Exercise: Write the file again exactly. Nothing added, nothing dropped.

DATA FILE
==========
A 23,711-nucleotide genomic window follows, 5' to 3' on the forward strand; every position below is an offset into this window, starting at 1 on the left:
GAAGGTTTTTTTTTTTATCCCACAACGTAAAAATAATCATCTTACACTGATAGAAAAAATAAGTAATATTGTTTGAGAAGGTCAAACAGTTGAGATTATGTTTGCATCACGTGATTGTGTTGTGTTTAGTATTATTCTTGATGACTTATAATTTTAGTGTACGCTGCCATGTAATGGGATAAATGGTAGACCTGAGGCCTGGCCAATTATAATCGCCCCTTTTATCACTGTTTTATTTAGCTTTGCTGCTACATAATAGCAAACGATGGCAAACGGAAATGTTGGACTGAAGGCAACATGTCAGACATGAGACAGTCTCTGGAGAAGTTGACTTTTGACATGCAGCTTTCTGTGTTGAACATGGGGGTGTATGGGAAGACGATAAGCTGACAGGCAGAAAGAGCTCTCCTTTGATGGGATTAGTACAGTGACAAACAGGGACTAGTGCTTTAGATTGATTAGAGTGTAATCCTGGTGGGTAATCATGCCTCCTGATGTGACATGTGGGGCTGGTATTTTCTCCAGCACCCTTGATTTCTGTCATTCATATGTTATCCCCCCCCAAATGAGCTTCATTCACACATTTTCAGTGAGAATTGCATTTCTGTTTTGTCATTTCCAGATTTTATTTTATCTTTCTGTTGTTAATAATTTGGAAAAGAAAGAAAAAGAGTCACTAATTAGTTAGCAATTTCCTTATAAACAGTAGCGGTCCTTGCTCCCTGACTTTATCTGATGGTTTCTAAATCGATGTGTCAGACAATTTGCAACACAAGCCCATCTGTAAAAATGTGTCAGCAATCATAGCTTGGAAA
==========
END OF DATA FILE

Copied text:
A 23,711-nucleotide genomic window follows, 5' to 3' on the forward strand; every position below is an offset into this window, starting at 1 on the left:
GAAGGTTTTTTTTTTTATCCCACAACGTAAAAATAATCATCTTACACTGATAGAAAAAATAAGTAATATTGTTTGAGAAGGTCAAACAGTTGAGATTATGTTTGCATCACGTGATTGTGTTGTGTTTAGTATTATTCTTGATGACTTATAATTTTAGTGTACGCTGCCATGTAATGGGATAAATGGTAGACCTGAGGCCTGGCCAATTATAATCGCCCCTTTTATCACTGTTTTATTTAGCTTTGCTGCTACATAATAGCAAACGATGGCAAACGGAAATGTTGGACTGAAGGCAACATGTCAGACATGAGACAGTCTCTGGAGAAGTTGACTTTTGACATGCAGCTTTCTGTGTTGAACATGGGGGTGTATGGGAAGACGATAAGCTGACAGGCAGAAAGAGCTCTCCTTTGATGGGATTAGTACAGTGACAAACAGGGACTAGTGCTTTAGATTGATTAGAGTGTAATCCTGGTGGGTAATCATGCCTCCTGATGTGACATGTGGGGCTGGTATTTTCTCCAGCACCCTTGATTTCTGTCATTCATATGTTATCCCCCCCCAAATGAGCTTCATTCACACATTTTCAGTGAGAATTGCATTTCTGTTTTGTCATTTCCAGATTTTATTTTATCTTTCTGTTGTTAATAATTTGGAAAAGAAAGAAAAAGAGTCACTAATTAGTTAGCAATTTCCTTATAAACAGTAGCGGTCCTTGCTCCCTGACTTTATCTGATGGTTTCTAAATCGATGTGTCAGACAATTTGCAACACAAGCCCATCTGTAAAAATGTGTCAGCAATCATAGCTTGGAAA